While studying in Homs, Sobhi made sure to attend most cultural and literary events. He also met many writers, literary figures and theater actors in Homs because during that period the city witnessed remarkable cultural activity and attracted major figures. “In al-Raqqa, literary events and evenings were few. There was no competition at the cultural level because all activities were organized by the cultural center,” he says. Homs, however, contained many cultural platforms, such as Dawhat al-Mimas Club, al-Khayyam Club and the Cultural Center. These were very important venues and hosted weekly seminars and literary evenings. This was in addition to the Writers Union’s branch, the Workers Club and the university, all of which frequently organized cultural activities and attracted the presence of writers and major Arab and Syrian figures, such as Mahmoud Darwish, Nizar Qabbani, Samih al-Qasim and Shakir al-Samawi among others.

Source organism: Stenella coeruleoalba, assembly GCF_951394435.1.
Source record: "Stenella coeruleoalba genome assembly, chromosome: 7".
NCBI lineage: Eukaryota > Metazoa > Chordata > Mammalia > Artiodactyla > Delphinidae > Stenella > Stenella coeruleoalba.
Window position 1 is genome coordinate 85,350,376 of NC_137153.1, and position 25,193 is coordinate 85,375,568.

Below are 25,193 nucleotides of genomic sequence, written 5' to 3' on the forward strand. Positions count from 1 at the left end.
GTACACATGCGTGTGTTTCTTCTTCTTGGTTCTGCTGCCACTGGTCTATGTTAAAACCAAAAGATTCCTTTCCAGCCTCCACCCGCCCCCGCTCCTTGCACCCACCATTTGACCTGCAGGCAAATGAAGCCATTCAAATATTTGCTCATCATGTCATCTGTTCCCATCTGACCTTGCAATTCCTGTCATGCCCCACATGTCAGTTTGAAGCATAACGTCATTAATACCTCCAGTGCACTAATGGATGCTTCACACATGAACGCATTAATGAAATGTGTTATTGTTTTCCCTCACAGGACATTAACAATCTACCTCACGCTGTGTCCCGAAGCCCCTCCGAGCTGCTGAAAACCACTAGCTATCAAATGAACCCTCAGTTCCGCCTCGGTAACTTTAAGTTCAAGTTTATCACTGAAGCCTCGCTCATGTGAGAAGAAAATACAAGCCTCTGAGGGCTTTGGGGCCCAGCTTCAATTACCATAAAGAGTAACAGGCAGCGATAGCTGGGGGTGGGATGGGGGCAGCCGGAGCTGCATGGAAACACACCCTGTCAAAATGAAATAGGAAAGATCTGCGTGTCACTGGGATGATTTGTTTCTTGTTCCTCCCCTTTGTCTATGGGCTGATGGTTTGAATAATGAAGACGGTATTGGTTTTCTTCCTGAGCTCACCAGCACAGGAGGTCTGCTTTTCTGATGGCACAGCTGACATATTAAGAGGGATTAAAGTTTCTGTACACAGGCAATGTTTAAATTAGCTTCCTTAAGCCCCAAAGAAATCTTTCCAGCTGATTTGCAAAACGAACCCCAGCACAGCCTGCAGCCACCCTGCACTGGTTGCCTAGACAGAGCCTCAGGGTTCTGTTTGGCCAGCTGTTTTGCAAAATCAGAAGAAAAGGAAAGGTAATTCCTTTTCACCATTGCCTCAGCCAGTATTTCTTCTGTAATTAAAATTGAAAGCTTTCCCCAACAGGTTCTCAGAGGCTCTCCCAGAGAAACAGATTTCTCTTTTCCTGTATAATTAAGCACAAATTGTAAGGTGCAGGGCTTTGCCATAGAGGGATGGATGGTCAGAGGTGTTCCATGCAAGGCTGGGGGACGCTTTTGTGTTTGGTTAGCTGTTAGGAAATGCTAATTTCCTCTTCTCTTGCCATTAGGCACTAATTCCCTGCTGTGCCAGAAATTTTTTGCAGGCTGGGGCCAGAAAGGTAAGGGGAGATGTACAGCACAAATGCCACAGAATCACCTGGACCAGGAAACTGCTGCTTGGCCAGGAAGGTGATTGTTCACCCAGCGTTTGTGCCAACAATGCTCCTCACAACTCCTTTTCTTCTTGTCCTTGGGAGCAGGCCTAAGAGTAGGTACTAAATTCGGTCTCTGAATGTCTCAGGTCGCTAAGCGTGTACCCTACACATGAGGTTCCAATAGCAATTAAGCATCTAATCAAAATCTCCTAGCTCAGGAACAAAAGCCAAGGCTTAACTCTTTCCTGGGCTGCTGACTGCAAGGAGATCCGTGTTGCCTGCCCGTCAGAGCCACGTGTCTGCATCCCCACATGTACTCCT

Sobhi stayed active in the theatre for a long period of time, during which he wrote many plays and participated in several theater festivals in Damascus. In addition, he participated in theater festivals by the Tala'i al-Baath Organization as an actor, director and writer. As a result, he built good relations with directors, actors, playwrights and writers, such as Saadallah Wannous, Mamdouh Adwan and others. Many of them supported and encouraged him at the start of his career. These relationships developed further when he later settled in Damascus.